This morning we head for the Bay of Gaidharos for breakfast and a swim, before making our way across the glistening water to Naxos. Discover the beautiful beaches, fragrant olive groves and charming villages of Hora, the capital of Naxos. As the largest Cycladic island, Naxos also has one of the most colourful mythological histories. The old town areas of Hora are perfect for a stroll or to partake in the vibrant nightlife. The best beach choices are to the south, where water sports are also on offer. Follow a pathway up to the impressive Venetian Kastro where mansions, monuments and churches all retain their medieval spirit in a mass of winding laneways. Stop by the old Roman Catholic Cathedral in the square, and the nearby Archaeological Museum which is housed in the former Jesuit School of Commerce. The massive Portara stands as the gateway to the unfinished Temple of Apollo on the islet of Palatia, just to the north of the marina. Perhaps even join an optional jaunt out into the countryside for a glimpse local rural life, visit one of the oldest temples in Greece, then chill out up in the hills with lunch at a family tavern. Get a taste of the local brew with a shot of Kitron (best described as a lemon liquor) and top it off with a wander along the beach.
It's time to feel the wind in our hair once again as we sail along the coast of Naxos. After around 5 hours we drop anchor in the Small Cyclades. While all the islands harboured communities in ancient times, the middle ages saw this reduced to just pirates and goats. Today, only Koufonisia, Iraklia, Shinousa and Donousa have permanent residents, with the largest population said to be somewhere around 300. Featuring clear waters, great beaches, friendly locals and sleepy tavernas all built around quaint fishing villages, the islands are an ideal overnight anchorage. Explore the town, sample some fresh seafood in a waterfront taverna, then sit back and simply enjoy the magic of the Mediterranean.
Next is a brief sail (approximately 3 hours) to the rugged, mountainous island of Amorgos – known to the world as the stunning location of Luc Besson's film, 'The Big Blue'. Katapola, the island's main port, boasts classic Cycladic architecture with windmills and an old Venetian castle. The waterfront is an excellent place to relax in restaurants, cafes and bars. Or take some time to explore the ancient Minoan Settlement nearby. We will take a drive up to the spectacular 11th-century monastery, Moni Hozoviotissis. Built gripping the cliff-face, it boasts spectacular panoramic views across the Aegean Sea. Filled with historical relics, it's often a highlight for those visiting Greece. Also worth a visit is the village of Hora (Amorgos town) which sits high up on the rocky mountainside. Stroll through the labyrinth of narrow stone laneways and Byzantine churches surrounding the town square. The Amorgos Archaeological Collection is housed nearby in Gavros Tower, one of the few remaining towers on the island.
Continue to Ios, an island inhabited since early Cycladic times, proudly claiming to be the burial place of epic Greek poet Homer. Ios has managed to retain some allure from the abundance of beaches and preservation of its classic cube houses packed around the laneways of Hora. A short walk from the harbour, Hora's shops, restaurants, nightclubs, bars and cafes all come alive in the evenings. If you are seeking a more authentic taste of the old town, try to explore during the day while the masses are beachside. The popular beaches of Gialos and Milopotas are also lively at night with a range of water sports on offer during the day. Valmas, Kolitzani and Tsamaria are all options if you're looking for something a little quieter; they are within easy walking distance of town. Sunset views can be enjoyed from atop the hill where Panagia Gremiotissa, or Church of the Virgin, sits. The distinctive single palm tree next to the church makes it icon you can always see from many places throughout town.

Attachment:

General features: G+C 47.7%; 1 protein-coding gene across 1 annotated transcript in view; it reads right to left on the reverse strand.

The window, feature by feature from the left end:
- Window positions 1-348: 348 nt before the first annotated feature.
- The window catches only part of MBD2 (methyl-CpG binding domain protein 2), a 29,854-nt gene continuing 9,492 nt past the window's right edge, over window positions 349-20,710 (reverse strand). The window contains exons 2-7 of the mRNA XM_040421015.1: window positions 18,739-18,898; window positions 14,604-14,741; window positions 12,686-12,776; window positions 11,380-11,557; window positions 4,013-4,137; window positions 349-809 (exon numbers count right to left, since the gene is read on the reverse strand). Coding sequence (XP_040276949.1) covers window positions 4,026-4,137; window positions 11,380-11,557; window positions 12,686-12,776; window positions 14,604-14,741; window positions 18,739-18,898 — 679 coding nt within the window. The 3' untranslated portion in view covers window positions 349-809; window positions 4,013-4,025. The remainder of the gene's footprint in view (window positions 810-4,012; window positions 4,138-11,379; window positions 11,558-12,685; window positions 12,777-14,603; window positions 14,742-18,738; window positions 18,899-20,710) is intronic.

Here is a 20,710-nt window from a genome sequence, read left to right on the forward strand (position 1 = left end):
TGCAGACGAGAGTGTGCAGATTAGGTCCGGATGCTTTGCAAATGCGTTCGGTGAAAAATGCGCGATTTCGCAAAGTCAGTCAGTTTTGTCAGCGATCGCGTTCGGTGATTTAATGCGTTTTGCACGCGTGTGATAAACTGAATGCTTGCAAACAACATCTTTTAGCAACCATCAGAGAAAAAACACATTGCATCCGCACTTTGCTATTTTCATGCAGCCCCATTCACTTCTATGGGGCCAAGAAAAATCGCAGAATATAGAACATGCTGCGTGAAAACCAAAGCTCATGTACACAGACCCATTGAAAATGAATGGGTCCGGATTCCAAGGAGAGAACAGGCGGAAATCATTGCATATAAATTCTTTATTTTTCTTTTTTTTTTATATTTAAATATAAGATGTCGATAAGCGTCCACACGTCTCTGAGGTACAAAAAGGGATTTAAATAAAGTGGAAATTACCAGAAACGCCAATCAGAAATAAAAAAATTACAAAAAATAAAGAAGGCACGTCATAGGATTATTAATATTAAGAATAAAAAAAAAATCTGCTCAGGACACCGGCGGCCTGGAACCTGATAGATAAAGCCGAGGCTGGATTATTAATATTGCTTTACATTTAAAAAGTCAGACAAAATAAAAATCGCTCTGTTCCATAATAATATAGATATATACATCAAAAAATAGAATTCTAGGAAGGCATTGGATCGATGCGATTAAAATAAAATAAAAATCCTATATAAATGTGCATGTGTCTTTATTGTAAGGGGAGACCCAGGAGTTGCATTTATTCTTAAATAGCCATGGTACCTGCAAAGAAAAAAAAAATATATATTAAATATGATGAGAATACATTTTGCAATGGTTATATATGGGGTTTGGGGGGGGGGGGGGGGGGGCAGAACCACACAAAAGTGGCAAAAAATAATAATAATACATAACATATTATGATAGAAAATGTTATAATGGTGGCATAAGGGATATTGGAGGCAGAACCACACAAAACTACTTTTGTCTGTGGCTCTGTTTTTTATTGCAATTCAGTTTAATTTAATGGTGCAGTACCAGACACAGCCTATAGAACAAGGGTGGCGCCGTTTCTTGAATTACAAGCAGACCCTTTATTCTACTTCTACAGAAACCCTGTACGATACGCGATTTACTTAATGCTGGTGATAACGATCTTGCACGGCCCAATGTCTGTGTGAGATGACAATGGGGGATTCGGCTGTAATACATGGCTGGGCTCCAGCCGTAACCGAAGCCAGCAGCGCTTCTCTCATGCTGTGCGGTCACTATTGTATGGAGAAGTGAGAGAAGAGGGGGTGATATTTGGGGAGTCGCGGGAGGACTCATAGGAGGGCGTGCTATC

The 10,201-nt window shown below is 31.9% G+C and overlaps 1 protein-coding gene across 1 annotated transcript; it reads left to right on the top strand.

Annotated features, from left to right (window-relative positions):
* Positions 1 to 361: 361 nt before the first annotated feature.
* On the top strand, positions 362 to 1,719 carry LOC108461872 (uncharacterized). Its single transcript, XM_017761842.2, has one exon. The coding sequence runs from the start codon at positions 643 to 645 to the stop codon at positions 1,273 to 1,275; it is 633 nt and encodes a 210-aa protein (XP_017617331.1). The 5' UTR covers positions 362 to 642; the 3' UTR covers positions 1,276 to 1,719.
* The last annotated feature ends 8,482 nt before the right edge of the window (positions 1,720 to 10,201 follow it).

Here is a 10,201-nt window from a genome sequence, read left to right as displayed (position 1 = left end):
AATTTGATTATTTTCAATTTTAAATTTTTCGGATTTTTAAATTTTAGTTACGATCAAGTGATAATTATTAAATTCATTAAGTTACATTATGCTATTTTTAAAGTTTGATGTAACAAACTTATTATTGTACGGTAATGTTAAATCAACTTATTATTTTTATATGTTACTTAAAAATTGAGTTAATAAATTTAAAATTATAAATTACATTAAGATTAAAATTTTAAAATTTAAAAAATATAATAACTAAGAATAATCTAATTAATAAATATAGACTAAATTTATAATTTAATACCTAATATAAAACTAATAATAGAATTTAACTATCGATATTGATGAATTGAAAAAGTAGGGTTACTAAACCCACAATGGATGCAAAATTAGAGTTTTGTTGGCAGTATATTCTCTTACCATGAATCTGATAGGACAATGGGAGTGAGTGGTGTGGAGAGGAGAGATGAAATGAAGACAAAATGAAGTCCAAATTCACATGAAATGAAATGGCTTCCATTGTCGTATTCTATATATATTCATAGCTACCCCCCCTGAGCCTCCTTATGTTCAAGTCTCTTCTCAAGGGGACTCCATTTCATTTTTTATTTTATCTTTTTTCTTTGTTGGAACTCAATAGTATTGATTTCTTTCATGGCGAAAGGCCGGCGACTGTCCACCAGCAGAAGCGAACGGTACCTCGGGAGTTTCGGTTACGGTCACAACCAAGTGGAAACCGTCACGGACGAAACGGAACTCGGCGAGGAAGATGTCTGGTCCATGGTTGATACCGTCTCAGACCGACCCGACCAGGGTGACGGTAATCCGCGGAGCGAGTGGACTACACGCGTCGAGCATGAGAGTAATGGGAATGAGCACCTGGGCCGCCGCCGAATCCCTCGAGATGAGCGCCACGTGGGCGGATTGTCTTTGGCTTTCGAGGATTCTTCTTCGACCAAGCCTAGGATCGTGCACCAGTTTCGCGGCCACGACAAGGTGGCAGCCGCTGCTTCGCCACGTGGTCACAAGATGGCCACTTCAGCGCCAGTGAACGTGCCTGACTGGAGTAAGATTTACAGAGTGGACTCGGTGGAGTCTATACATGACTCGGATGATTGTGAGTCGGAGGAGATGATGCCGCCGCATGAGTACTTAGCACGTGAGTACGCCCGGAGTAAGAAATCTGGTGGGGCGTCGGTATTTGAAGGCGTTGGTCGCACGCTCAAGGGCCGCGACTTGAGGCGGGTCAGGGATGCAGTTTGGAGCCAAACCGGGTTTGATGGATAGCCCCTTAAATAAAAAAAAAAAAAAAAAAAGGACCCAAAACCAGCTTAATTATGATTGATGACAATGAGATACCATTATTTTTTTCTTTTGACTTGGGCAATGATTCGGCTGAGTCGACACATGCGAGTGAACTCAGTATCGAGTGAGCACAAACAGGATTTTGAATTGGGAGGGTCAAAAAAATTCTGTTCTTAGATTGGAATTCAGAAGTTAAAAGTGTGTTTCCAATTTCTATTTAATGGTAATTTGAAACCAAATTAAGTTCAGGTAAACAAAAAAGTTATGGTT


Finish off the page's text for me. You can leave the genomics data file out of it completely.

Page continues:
On the afternoon of day 7 we sail towards Santorini, spending the final night of the trip in Thirasia which is a small island about 1/2 hour from Oia, Santorini.
Formed by a huge volcanic explosion, Santorini is instantly recognisable with its blue and white buildings, fascinating ruins and stunning natural beauty. After making our entrance by sailing through the remarkable caldera, all the hubbub of this beautiful island is there for the taking. The exuberant capital of Fira, perched on the edge of the caldera, has an exciting range of restaurants, shops and bars. Perhaps make the most of the great scenery by taking a walk along the rim to Firostefani, Imerovigli and Oia. Santorini's volcanic beaches are a must-see: Red Beach's tiny red and black pebbles are hemmed in by spectacular red lava-rock cliffs, while the pick of the black beaches are Perissa, Vlhada, Perivolos and Agios Georgios. The white-washed Cycladic houses and old Venetian- and Byzantium-inspired architecture pack a real picturesque punch. Check out the Orthodox Metropolitan Cathedral, Catholic Cathedral and Dominican Convent. The Megaron Gyzi Museum, Museum of Prehistoric Thera, and Archaeological Museum are all also worth a visit.